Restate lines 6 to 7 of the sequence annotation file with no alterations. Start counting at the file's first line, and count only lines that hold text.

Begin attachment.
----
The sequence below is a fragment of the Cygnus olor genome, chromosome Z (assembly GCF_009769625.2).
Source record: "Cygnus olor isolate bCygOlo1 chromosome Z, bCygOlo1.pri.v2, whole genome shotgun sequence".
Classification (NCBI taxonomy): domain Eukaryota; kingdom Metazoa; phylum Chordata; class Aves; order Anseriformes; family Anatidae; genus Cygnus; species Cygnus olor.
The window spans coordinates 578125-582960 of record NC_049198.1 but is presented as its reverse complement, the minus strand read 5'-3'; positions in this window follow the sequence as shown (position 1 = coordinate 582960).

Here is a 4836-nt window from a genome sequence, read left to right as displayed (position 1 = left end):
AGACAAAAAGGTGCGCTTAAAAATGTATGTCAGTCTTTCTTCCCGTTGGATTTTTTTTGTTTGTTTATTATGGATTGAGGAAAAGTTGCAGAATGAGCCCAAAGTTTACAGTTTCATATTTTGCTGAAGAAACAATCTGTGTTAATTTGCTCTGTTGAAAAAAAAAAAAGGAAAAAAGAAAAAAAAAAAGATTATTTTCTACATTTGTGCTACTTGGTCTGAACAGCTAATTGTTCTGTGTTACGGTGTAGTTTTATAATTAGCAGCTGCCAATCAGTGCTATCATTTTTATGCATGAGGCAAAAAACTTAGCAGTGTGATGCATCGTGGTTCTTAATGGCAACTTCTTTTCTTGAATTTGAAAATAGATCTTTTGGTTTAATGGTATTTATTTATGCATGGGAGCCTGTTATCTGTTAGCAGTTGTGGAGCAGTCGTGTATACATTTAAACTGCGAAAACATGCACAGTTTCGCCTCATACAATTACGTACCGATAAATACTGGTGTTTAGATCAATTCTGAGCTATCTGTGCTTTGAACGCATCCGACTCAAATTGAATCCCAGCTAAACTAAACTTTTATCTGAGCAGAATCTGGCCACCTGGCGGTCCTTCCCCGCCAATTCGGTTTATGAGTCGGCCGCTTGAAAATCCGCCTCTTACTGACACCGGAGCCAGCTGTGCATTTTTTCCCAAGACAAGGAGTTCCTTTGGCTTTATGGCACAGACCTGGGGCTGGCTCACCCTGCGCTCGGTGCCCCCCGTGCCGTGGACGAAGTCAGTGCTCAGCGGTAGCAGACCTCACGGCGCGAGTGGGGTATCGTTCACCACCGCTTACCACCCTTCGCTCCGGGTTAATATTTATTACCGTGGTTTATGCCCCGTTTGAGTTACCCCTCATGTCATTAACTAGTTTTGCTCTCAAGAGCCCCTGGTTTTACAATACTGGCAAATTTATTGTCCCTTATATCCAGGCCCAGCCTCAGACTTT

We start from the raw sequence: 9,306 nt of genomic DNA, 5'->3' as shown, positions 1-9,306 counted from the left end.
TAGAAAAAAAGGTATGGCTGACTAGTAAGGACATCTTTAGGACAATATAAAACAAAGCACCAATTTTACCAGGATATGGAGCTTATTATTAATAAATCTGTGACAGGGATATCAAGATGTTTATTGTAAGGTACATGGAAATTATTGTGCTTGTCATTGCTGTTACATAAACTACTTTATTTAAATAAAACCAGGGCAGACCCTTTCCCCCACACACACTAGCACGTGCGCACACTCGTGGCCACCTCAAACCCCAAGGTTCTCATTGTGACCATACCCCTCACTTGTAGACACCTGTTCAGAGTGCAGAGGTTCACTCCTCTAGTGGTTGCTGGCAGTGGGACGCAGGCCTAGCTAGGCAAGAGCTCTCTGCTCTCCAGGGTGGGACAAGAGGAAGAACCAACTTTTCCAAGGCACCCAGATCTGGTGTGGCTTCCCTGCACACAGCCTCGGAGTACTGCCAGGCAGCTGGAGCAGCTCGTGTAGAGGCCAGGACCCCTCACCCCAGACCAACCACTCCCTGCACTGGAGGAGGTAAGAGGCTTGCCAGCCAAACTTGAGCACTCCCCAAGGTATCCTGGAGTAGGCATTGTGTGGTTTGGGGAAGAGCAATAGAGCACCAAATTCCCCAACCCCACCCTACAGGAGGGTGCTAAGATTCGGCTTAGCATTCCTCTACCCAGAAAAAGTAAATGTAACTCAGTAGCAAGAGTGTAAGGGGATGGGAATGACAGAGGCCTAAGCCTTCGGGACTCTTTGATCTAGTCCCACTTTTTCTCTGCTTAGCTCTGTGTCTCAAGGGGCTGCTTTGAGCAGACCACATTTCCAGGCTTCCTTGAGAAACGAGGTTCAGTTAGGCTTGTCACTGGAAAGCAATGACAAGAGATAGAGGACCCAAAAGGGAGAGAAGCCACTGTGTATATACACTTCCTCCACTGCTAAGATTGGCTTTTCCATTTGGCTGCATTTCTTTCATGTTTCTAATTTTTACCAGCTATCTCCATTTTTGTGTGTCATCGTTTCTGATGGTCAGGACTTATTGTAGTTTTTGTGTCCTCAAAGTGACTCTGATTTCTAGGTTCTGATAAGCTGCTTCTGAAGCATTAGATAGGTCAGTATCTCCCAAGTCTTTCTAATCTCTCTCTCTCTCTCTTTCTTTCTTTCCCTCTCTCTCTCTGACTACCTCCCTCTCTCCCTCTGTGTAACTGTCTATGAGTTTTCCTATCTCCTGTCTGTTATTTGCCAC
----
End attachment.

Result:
AGACAAAAAGGTGCGCTTAAAAATGTATGTCAGTCTTTCTTCCCGTTGGATTTTTTTTGTTTGTTTATTATGGATTGAGGAAAAGTTGCAGAATGAGCCCAAAGTTTACAGTTTCATATTTTGCTGAAGAAACAATCTGTGTTAATTTGCTCTGTTGAAAAAAAAAAAAGGAAAAAAGAAAAAAAAAAAGATTATTTTCTACATTTGTGCTACTTGGTCTGAACAGCTAATTGTTCTGTGTTACGGTGTAGTTTTATAATTAGCAGCTGCCAATCAGTGCTATCATTTTTATGCATGAGGCAAAAAACTTAGCAGTGTGATGCATCGTGGTTCTTAATGGCAACTTCTTTTCTTGAATTTGAAAATAGATCTTTTGGTTTAATGGTATTTATTTATGCATGGGAGCCTGTTATCTGTTAGCAGTTGTGGAGCAGTCGTGTATACATTTAAACTGCGAAAACATGCACAGTTTCGCCTCATACAATTACGTACCGATAAATACTGGTGTTTAGATCAATTCTGAGCTATCTGTGCTTTGAACGCATCCGACTCAAATTGAATCCCAGCTAAACTAAACTTTTATCTGAGCAGAATCTGGCCACCTGGCGGTCCTTCCCCGCCAATTCGGTTTATGAGTCGGCCGCTTGAAAATCCGCCTCTTACTGACACCGGAGCCAGCTGTGCATTTTTTCCCAAGACAAGGAGTTCCTTTGGCTTTATGGCACAGACCTGGGGCTGGCTCACCCTGCGCTCGGTGCCCCCCGTGCCGTGGACGAAGTCAGTGCTCAGCGGTAGCAGACCTCACGGCGCGAGTGGGGTATCGTTCACCACCGCTTACCACCCTTCGCTCCGGGTTAATATTTATTACCGTGGTTTATGCCCCGTTTGAGTTACCCCTCATGTCATTAACTAGTTTTGCTCTCAAGAGCCCCTGGTTTTACAATACTGGCAAATTTATTGTCCCTTATATCCAGGCCCAGCCTCAGACTTT

We start from the raw sequence: 9,306 nt of genomic DNA, 5'->3' as shown, positions 1-9,306 counted from the left end.